However there was still plenty of comics to love in 1983. And there were a lot of good things coming down the road like John Byrne's run on Superman and later on West Coast Avengers, as well as Justice League International by Giffen, DeMatteis, and Maguire. (One of my all time favorite titles). And there were quite a few other little gems as well that would crop up from time to time.

So IMHO, anyone who completely gave up the comic reading ghost around this time missed out on some really good stuff (from both Marvel and DC) over the next 5 to 7 years or so. Now, if you'd given up around 1990 I'd completely understand.

Garett said...

Jon Sable! Just getting going here with the origin story. One of the best books of the Bronze Age. Dreadstar was great. Nice Alien Worlds cover by Dave Stevens-- I remember picking up some issues of this title.

Alpha Flight was good. I reread the whole Byrne run a year ago and enjoyed it. The Omnibus is coming: Camelot 3000 had some nice Bolland art. Sword of the Atom series was cool, some of Kane's best art and maybe the only Atom story I've ever liked.

Some other reprints coming out.
Deadly Hands of Kung Fu:
Jim Aparo's Phantom:

Edo Bosnar said...

I have to agree with the folks who have pointed out that the comics coming out at this time were really quite good; my reasons for cutting back on comics at this time was tied to other things going on in my life, and had little to do with the quality of the comics being produced. And as noted by Ward Hill Terry and Garett, the whole first part of the 1980s was really a fantastic time for comics from the non-big 2 publishers.

By the way, Garett, I saw some discussion of that Ka-Zar book at the Marvel Masterworks forum a few months ago. While it's nice that the series is finally getting some reprints, it's truly disappointing that only the first five issues will be included in that book. I would much prefer it if that series got Epic collection treatment - it could all easily be collected in two books (or even just one really fat one...)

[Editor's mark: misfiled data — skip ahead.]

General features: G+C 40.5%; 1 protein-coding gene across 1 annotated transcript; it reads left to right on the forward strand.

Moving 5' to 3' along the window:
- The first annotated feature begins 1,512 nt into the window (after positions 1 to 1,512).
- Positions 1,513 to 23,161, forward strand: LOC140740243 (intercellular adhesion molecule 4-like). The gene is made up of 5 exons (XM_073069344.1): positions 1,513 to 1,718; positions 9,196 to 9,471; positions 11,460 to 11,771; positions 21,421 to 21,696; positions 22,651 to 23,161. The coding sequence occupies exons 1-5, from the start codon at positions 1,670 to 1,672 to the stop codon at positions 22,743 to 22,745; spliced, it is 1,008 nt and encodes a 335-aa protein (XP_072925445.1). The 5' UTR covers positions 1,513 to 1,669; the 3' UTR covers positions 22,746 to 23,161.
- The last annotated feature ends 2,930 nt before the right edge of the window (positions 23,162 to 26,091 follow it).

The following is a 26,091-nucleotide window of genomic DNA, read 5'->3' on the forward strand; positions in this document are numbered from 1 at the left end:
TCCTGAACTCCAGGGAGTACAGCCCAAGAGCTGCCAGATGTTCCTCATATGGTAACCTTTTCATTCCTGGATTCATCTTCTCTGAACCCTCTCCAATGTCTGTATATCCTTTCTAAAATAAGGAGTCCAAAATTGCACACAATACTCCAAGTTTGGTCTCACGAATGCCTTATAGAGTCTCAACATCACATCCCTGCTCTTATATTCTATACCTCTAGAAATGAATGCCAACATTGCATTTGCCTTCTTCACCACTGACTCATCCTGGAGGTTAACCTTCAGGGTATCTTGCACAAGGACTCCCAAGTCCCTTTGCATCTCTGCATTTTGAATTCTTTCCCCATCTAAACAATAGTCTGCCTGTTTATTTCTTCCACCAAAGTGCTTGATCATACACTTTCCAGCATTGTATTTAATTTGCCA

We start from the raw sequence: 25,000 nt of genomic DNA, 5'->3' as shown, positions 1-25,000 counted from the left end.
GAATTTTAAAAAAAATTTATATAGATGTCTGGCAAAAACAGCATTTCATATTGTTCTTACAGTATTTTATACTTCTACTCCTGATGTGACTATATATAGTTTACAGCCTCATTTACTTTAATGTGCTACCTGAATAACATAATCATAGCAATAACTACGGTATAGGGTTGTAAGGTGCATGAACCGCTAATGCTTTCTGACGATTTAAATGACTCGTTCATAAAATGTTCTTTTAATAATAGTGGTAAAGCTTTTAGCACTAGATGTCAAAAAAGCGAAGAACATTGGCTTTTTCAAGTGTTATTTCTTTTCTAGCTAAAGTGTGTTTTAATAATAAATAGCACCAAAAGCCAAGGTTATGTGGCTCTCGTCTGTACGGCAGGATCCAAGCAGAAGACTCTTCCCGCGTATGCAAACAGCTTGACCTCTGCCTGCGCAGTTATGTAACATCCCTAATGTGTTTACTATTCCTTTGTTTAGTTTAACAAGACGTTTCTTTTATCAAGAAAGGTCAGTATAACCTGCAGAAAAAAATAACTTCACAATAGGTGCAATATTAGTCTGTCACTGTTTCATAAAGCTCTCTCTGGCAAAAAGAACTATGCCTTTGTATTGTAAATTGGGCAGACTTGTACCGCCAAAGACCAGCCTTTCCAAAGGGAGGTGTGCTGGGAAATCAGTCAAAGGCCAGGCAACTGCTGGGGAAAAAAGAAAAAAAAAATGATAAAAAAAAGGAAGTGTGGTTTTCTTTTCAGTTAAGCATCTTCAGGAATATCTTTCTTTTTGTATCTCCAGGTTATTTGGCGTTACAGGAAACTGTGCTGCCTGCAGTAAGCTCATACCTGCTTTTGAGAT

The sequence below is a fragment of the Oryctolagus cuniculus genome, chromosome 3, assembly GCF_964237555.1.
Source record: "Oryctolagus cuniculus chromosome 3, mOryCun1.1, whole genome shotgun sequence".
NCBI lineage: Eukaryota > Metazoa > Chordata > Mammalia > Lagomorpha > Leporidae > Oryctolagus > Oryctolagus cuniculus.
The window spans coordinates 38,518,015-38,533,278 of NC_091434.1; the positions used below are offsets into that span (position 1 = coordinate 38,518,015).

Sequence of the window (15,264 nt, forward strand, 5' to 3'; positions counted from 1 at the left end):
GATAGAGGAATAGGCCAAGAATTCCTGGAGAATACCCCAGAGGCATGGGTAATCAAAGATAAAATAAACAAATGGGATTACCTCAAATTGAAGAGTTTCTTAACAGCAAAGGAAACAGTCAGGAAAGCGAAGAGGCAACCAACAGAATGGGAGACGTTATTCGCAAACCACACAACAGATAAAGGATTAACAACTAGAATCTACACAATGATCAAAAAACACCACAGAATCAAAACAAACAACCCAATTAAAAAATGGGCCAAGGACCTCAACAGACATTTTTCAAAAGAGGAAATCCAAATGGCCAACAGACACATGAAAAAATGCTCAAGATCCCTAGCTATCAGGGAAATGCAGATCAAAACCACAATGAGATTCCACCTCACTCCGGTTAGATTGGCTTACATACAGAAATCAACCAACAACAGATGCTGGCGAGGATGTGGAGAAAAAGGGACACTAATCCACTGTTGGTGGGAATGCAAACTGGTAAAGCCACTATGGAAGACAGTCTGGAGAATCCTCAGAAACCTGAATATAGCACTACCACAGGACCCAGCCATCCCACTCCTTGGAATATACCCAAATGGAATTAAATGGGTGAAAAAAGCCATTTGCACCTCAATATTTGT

Doug said...

Thanks for the weekend-long participation, friends. As I mentioned, I was out of comics buying during the period 1980-85. Of all of the books pictured, I retroactively purchased only six of them.

And I have an idea for an Open Forum based on this post's comments. Stay tuned.


Redartz said...

Ward Hill Terry- glad to hear from another fan of "Journey". A great series, unique and entertaining.

As for the question of overall quality of the comics at that time- I agree that there were many fine books being published, and more on the horizon. Among them were the only books I still bought at that time, such as FF, Amazing Spider-Man, and a few others. My interests had just changed, perhaps- going from buying some 20 titles a month in the late 70's to just a handful by the mid 80's. By 1990 it would be down to zero (although I did occasionally pick up a new book here and there). But in 1983, I still had the bug...

dbutler16 said...

Incidentally, since many here have commented on this still being a good time for comics, my meticulous research has revealed that 1983 is the 11th best year ever for comics. Considering that we've had 55 years (or thereabouts) since the beginning of the Silver Age, that's pretty good, methinks.

Eric said...

Alpha Flight, Defenders, Fantastic Four, Hawk eye, Marvel Age, Official Handbook of the Marvel Universe and Uncanny X-Men were all purchased by me.